NEW YORK (
) -- Here are the top stock market headlines for the morning of Thursday, April 29, 2010.
Thursday's Early Headlines
- H-P Buys Palm For $1.2 Billion -- Hewlett-Packard (HPQ) - Get Report will acquire Palm (PALM) for $5.70 per share in a $1.2 billion deal, giving H-P a foothold in the smartphone market it has lacked. The purchase price represents a 23% premium over Palm's closing price of $4.63 Wednesday.
- Goldman Sachs to Settle with SEC: Report -- Goldman Sachs (GS) - Get Report may soon settle its fraud case with the Securities and Exchange Commission, according to a New York Post report. "It's almost a certainty that there will be a settlement," a source told the newspaper. Another person told the Post that the bank would rather settle the fraud charges than have regulators release emails, records and other documents.
- Jobless Claims Fall to 448,000 -- The Labor Department said initial jobless claims fell by 11,000 to 448,000 for the week ending April 24, compared to economists' forecasts for a larger decline to 445,000. The four-week moving average was 462,500, an increase of 1,500 from the previous week's revised 461,000. "This is a bit disappointing," Ian Shepherdson, chief economist with High Frequency Economics, said in an email. "The Easter spike has not yet fully reversed and it is hard to look at the data for this year to date and argue with much conviction that claims are still trending downwards."
- Financial Reform Bill Goes to Debate in Senate -- Senate Republicans have relented and will allow debate to begin on the financial reform bill, having successfully blocked debate three times in as many days. "As debate begins, Republican leverage over this legislation has diminished, and the likelihood the bill will be even more onerous has increased," FBR Capital Markets analyst Paul Miller wrote in a research note. "We believe this bill can be signed into law by the end of May, and we expect financial stocks to be under continued pressure as investors gain a greater understanding of the implications of this legislation," he added.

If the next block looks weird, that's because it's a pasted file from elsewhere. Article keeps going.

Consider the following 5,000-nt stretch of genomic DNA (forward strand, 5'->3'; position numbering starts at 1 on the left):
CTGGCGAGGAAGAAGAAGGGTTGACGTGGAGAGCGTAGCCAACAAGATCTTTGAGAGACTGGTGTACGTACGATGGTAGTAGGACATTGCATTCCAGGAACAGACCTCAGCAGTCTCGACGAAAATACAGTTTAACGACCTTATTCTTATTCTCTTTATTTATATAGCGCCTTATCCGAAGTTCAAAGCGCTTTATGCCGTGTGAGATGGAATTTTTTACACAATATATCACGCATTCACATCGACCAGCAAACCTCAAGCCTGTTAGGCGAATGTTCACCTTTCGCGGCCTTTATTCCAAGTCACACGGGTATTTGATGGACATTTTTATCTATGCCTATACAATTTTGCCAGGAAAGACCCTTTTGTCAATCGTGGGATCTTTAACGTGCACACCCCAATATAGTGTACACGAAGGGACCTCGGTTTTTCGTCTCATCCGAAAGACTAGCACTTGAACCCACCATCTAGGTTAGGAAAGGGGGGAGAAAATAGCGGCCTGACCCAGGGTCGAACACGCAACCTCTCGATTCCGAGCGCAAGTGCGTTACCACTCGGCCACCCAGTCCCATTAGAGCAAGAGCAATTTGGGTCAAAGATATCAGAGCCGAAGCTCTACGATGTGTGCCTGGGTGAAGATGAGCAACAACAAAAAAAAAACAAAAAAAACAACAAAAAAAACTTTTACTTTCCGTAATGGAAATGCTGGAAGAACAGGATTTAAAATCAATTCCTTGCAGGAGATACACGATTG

- Yellen To Be Nominated as Fed's Vice Chair -- President Obama is set to name Janet Yellen as vice chairwoman of the Federal Reserve and also fill two other board vacancies, say reports. Yellen is president of the Federal Reserve Bank of San Francisco. As vice chair, she would be the second-highest ranking Fed official to Fed Chairman Ben Bernanke, who has begun a second term.
Thursday's Earnings Roundup
- Aetna (AET) reported a first-quarter adjusted profit of 77 cents a share, a nickel better than estimates. Revenue of $8.54 billion was slightly below the $8.59 billion consensus. Looking ahead, Aetna upped its full-year earnings guidance to a range of $2.75 to $2.85 a share, above the Thomson Reuters average estimate of $2.72 a share.
- Baidu (BIDU) - Get Report posted first-quarter earnings of $2.02 a share on revenue of $189.6 million, blowing past the Thomson Reuters average estimate of $1.50 a share on revenue of $180 million.
- Bristol-Myers Squibb (BMY) - Get Report notched a first-quarter profit of 56 cents a share, a nickel better than analysts' estimates. Revenue of $4.81 billion was also above consensus. However, Bristol-Myers offered weak full-year earnings guidance, as its range of $2.10 to $2.20 a share was below the $2.22-a-share Thomson Reuters consensus.
- Cardinal Health (CAH) - Get Report said it had a third-quarter adjusted profit of 61 cents a share, above the consensus target of 57 cents a share. Revenue of $24.3 billion was slightly below the $24.7 billion target. Looking ahead, Cardinal offered in-line earnings guidance for fiscal years 2010 and 2011.
- ConocoPhillips (COP) - Get Report reported first-quarter adjusted earnings of $1.47 a share, which was above the $1.38-a-share consensus. Revenue totaled $44.8 billion, ConocoPhillips said.
- Exxon Mobil (XOM) - Get Report said it earned $1.37 a share, excluding items, in the first quarter, coming up short of the $1.41-a-share average analyst target. Revenue of $90.3 billion was also below consensus.
- Kellogg (K) - Get Report posted a first-quarter profit of $1.09 a share, well above the consensus of 94 cents a share. Revenue of $3.32 billion was better than the $3.29 billion analysts were looking for.
- Motorola (MOT) said it had a first-quarter profit of 3 cents a share, surprising analysts who expected a loss of a penny a share. Revenue of $5.04 billion was slightly below the consensus of $5.1 billion. Looking ahead to the second quarter, Motorola expects adjusted earnings of 3 cents to 6 cents a share, compared with the Thomson Reuters average estimate of 4 cents a share.
- Procter & Gamble (PG) - Get Report posted a third-quarter adjusted profit of 83 cents a share, a penny better than Wall Street's forecast. Revenue of $19.2 billion was below the $19.5 billion consensus. P&G raised the low end of its guidance range for full-year net earnings by 4 cents a share to a range of $4.06 to $4.12. Analysts are targeting earnings of $4.14 a share.
-- Written by Robert Holmes in Boston
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